A new post titled "coreboot changelog" has been published on the coreboot blog. Find the full post at http://blogs.coreboot.org/blog/2015/11/10/coreboot-changelog-5/
This changelog covers the week up to November 8th, spanning 63 commits (f6dc544..8bd1c36).
Last week’s code submissions gave us a lot of improvements pretty much everywhere, but the most user-visible change is probably the addition of ACPI S3 support to asrock/e350m1.
Speaking of ACPI, support for the DMAR tables used to report Intel IOMMU (VT-d) information to the operating system was significantly improved and is enabled on Sandy Bridge and Ivy Bridge.
Another user visible change is the rework of the fallback mechanism in our bootblock, making its CMOS-backed state handling more robust.
cbmem also saw some changes in that all its entries are now listed separately in cbtables (and util/cbmem uses that new structure) to cut down on what coreboot exposes as interface.
On the architectures side, ARM64 dropped its sec(urity) mon(itor) code in favor of using ARM Ltd’s Open Source arm-trusted-firmware, which we already import in 3rdparty.
The integration of commits to support AMD Fam15h CPUs with a non-AGESA implementation that integrates better with coreboot saw some progress. The AMD Binary PI side saw a number of bug fixes, too.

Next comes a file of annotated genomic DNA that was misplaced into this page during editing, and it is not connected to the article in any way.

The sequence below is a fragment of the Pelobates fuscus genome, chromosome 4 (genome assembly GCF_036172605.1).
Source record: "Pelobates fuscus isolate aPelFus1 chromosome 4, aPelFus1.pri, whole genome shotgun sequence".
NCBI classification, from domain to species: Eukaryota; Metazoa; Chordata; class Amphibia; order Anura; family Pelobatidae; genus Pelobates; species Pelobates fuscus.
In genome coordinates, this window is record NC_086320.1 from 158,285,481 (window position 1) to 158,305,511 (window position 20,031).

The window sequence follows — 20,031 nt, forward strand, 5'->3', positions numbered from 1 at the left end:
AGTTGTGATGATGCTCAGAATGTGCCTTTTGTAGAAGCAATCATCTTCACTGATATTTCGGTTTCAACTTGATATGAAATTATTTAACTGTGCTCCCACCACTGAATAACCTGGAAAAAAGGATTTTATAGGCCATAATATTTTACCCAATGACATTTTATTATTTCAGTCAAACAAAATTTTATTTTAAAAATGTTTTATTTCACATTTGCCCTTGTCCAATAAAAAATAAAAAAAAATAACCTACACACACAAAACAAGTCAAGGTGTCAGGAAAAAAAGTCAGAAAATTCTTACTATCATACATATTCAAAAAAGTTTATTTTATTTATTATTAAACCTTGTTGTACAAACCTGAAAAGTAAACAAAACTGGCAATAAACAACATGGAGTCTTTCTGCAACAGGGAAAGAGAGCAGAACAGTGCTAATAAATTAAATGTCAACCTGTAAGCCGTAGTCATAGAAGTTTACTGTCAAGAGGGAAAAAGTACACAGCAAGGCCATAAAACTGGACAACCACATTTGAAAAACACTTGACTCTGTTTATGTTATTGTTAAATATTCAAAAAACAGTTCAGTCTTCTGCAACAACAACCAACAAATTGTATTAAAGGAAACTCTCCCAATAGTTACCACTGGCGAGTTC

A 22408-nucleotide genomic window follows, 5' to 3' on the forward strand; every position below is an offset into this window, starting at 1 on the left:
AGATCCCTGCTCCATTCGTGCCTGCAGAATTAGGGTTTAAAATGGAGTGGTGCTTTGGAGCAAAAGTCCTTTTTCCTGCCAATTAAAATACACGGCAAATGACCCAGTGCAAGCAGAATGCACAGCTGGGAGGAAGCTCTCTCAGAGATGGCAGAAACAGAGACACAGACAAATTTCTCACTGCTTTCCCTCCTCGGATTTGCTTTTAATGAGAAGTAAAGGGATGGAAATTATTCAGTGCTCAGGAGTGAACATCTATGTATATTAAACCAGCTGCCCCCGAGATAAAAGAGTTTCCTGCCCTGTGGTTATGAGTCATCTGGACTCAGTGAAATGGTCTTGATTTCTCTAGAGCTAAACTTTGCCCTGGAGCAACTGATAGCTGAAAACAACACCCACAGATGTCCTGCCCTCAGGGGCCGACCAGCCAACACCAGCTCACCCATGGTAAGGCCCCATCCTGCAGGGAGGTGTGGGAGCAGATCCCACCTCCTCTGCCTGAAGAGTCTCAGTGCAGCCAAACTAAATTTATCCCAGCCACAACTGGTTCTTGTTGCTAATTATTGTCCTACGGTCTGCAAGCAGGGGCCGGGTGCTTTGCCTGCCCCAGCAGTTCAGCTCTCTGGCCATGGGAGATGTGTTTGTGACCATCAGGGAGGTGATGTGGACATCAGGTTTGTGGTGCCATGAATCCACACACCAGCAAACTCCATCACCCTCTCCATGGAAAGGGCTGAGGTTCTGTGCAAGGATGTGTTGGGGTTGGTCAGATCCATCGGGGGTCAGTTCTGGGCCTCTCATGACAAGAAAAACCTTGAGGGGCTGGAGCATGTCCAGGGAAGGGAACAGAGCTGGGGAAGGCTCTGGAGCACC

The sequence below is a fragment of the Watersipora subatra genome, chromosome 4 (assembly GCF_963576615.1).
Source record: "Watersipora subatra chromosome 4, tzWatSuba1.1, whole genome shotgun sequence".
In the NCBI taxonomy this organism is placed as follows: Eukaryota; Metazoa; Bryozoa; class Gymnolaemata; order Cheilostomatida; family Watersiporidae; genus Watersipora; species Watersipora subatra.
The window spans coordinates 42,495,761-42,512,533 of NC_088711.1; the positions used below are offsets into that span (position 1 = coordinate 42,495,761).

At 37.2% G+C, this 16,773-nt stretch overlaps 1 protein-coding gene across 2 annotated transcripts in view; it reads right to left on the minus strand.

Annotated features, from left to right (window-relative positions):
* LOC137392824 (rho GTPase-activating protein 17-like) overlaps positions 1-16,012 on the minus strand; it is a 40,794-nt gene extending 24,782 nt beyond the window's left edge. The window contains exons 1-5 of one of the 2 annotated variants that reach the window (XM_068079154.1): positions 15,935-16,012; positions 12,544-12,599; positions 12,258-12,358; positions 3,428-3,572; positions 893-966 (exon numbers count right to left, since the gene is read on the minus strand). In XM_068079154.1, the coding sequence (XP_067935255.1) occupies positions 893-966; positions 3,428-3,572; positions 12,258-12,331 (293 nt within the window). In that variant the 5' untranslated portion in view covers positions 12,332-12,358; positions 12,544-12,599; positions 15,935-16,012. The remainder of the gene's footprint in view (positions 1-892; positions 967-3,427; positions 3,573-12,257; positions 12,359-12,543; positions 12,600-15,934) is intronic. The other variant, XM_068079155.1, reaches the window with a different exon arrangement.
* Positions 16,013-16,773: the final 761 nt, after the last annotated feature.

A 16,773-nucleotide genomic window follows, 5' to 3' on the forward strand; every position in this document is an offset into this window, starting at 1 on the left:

Boards based on Intel’s Skylake architecture also saw more development.
In addition to these targetted developments, there was also the usual set of bug fixes across the entire tree, providing some cleanups to the code and configuration system, some portability fixes for Windows and Mac OS X, deduplication of ACPI table generation on i945, and the removal of a Super IO that wasn’t used by any board (and thus isn’t even build tested).
The USB device mode driver in libpayload for the DesignWare USB2 controller works better under debugging, while the XHCI USB3 host controller driver gained a workaround for Intel XHCI controllers.
Finally, the board-status scripts that parse boot success reports into the list of supported motherboards on the wiki were modified to point out more clearly that the list on the wiki describes the current status. This became necessary because some users assumed that it’s outdated.
Since the i440bx mainboards that were at the top of the list may have contributed to that impression, desktop boards were moved down in favor of notebooks and server boards where most of the current development happens.